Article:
WILLIAMSBURG, Va. – A small, white building tucked away on the William & Mary campus once housed the Williamsburg Bray School, an 18th-century institution dedicated to the education of enslaved and free Black children, researchers have determined. Now, the university and Colonial Williamsburg are working together to ensure current and future generations learn about the complex history of what is likely the oldest extant building in the United States dedicated to the education of Black children – and the stories of those who were part of it.
The new partnership calls for the relocation of the Bray-Digges House to Colonial Williamsburg’s Historic Area, where it would become the 89th original structure restored by the foundation. It also establishes the Williamsburg Bray School Initiative, a joint venture of the university and foundation to use the site as a focal point for research, scholarship and dialogue regarding the complicated story of race, religion and education in Williamsburg and in America.
Dendrochronology analysis of the building’s wood framing in 2020 by Colonial Williamsburg researchers confirms that the structure at 524 Prince George St. once housed Williamsburg’s Bray School, an institution that educated many of the town’s Black children from 1760 to 1774. Suggested for establishment in Williamsburg by Benjamin Franklin, the Bray School’s mission was to impart Christian education to Black children and for students to accept enslavement as divinely ordained.
William & Mary and Colonial Williamsburg are both neighbors and frequent collaborators. The Bray School has been the object of numerous research initiatives focusing on archival as well as material-culture sources aimed at expanding the collective understanding of history, including the joint archaeological excavation of the historic Bray-Digges House site at Prince George and Boundary streets. Currently, the university and foundation are partners in work led by the city’s Historic First Baptist Church to research and interpret its first permanent site on South Nassau Street. The Bray School partnership will facilitate continued research and interpretation, and a deeper examination of a number of aspects of history through the lens of the Bray School, including perspectives from families whose children attended the school and the motivations of white slaveowners who sent them there.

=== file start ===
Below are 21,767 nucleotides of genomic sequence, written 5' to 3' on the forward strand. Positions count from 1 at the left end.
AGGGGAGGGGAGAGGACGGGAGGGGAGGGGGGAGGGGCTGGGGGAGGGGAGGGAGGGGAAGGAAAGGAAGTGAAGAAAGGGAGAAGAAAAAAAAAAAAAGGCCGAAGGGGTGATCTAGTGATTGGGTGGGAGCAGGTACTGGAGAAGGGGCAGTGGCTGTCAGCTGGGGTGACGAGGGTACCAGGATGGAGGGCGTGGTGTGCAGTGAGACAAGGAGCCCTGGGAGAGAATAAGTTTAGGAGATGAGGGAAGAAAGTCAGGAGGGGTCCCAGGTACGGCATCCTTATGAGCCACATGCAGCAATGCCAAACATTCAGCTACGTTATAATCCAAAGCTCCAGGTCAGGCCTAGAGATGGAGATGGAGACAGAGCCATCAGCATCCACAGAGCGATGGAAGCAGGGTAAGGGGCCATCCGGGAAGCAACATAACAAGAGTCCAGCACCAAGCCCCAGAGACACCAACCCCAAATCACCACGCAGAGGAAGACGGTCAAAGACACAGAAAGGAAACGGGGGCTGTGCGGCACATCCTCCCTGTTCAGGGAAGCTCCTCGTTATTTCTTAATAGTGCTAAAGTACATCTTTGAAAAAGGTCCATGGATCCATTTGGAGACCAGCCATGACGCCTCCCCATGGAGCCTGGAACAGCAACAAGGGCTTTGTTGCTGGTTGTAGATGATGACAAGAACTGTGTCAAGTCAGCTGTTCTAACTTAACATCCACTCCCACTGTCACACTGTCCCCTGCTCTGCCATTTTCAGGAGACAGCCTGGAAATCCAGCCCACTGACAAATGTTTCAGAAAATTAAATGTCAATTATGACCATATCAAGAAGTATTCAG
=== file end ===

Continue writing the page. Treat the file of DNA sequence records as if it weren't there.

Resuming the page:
“Our knowledge of history is not static; it continues to reveal itself through critical work like the investigation of the Bray-Digges House,” said Stephen Seals, a Colonial Williamsburg interpreter, program development manager and community liaison. “The Bray School represents another complex chapter in our nation’s story, and its restoration and interpretation will be critical to our community’s work to foster a more complete understanding of our shared history.”
Plans to research, relocate, restore and interpret the Bray-Digges House are possible thanks in part to a $400,000 grant from the Gladys and Franklin Clark Foundation.